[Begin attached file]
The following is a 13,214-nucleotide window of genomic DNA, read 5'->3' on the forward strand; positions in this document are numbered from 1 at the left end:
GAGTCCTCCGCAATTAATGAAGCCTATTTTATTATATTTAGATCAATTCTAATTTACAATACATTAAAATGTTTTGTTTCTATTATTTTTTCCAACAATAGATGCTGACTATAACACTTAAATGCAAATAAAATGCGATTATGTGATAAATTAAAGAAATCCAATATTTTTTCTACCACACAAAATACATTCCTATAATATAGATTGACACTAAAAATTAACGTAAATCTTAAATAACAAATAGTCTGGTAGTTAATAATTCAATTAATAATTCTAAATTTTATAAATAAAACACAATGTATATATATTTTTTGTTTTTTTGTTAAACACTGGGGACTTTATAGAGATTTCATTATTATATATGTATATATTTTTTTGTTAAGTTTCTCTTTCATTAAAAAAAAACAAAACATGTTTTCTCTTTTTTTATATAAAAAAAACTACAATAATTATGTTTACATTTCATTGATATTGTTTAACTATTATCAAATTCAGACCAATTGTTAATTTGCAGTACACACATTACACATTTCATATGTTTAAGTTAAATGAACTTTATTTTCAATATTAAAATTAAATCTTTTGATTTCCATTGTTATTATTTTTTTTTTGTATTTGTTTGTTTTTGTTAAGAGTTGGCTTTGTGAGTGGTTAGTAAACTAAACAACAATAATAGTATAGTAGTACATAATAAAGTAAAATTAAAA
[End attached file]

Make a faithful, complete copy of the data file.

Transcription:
The following is a 13,214-nucleotide window of genomic DNA, read 5'->3' on the forward strand; positions in this document are numbered from 1 at the left end:
GAGTCCTCCGCAATTAATGAAGCCTATTTTATTATATTTAGATCAATTCTAATTTACAATACATTAAAATGTTTTGTTTCTATTATTTTTTCCAACAATAGATGCTGACTATAACACTTAAATGCAAATAAAATGCGATTATGTGATAAATTAAAGAAATCCAATATTTTTTCTACCACACAAAATACATTCCTATAATATAGATTGACACTAAAAATTAACGTAAATCTTAAATAACAAATAGTCTGGTAGTTAATAATTCAATTAATAATTCTAAATTTTATAAATAAAACACAATGTATATATATTTTTTGTTTTTTTGTTAAACACTGGGGACTTTATAGAGATTTCATTATTATATATGTATATATTTTTTTGTTAAGTTTCTCTTTCATTAAAAAAAAACAAAACATGTTTTCTCTTTTTTTATATAAAAAAAACTACAATAATTATGTTTACATTTCATTGATATTGTTTAACTATTATCAAATTCAGACCAATTGTTAATTTGCAGTACACACATTACACATTTCATATGTTTAAGTTAAATGAACTTTATTTTCAATATTAAAATTAAATCTTTTGATTTCCATTGTTATTATTTTTTTTTTGTATTTGTTTGTTTTTGTTAAGAGTTGGCTTTGTGAGTGGTTAGTAAACTAAACAACAATAATAGTATAGTAGTACATAATAAAGTAAAATTAAAA